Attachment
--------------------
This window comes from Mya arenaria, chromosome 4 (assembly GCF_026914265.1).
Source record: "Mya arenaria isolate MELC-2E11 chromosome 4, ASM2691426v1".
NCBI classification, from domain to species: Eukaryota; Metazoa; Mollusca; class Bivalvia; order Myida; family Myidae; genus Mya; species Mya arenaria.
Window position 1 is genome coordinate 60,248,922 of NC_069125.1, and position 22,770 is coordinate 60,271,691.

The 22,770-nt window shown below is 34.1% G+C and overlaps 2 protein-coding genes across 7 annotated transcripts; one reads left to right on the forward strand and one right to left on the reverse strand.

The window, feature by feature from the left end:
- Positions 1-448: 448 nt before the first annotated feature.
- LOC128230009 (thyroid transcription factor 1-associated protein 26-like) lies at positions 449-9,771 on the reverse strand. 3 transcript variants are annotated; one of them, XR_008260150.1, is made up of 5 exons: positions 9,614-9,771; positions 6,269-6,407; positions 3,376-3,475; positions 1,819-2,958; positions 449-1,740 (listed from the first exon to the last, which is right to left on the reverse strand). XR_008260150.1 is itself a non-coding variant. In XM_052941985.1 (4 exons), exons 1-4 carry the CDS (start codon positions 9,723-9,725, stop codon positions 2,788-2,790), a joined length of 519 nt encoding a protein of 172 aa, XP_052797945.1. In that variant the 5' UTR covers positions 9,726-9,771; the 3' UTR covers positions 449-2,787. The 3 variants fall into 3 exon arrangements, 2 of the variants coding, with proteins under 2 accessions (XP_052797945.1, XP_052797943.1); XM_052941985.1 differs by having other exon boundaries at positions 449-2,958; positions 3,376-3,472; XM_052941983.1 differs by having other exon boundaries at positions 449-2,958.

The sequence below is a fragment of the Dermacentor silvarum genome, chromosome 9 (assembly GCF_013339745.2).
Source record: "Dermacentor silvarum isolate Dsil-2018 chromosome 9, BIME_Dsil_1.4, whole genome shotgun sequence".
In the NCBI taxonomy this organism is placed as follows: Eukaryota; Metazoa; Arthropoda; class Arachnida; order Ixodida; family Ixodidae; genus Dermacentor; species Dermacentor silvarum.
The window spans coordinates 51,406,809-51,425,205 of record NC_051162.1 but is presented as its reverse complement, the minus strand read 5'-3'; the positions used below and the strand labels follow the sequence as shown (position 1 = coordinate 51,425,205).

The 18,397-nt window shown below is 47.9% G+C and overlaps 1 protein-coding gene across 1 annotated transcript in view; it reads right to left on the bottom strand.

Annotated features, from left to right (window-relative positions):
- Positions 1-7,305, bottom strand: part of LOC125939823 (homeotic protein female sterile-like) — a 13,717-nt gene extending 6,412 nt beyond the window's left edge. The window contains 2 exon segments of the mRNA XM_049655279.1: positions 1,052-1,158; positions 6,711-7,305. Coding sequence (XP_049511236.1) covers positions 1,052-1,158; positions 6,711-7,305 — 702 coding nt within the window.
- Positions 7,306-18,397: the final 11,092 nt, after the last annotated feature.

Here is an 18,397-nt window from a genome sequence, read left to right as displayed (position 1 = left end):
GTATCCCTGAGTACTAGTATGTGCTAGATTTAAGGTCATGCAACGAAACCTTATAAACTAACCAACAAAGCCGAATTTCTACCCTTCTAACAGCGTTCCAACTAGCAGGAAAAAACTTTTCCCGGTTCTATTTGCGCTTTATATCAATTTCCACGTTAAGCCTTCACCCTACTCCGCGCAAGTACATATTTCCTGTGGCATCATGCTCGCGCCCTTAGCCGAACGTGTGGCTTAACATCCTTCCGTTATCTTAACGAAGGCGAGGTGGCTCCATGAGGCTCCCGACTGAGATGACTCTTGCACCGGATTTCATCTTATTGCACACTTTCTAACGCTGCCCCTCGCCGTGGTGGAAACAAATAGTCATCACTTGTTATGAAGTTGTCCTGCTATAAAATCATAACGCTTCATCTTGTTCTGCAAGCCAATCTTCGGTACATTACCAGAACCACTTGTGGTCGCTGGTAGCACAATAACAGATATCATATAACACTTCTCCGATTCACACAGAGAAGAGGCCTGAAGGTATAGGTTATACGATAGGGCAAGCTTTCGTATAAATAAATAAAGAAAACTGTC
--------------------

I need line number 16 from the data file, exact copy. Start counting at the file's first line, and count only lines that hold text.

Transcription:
- Positions 7,306-18,397: the final 11,092 nt, after the last annotated feature.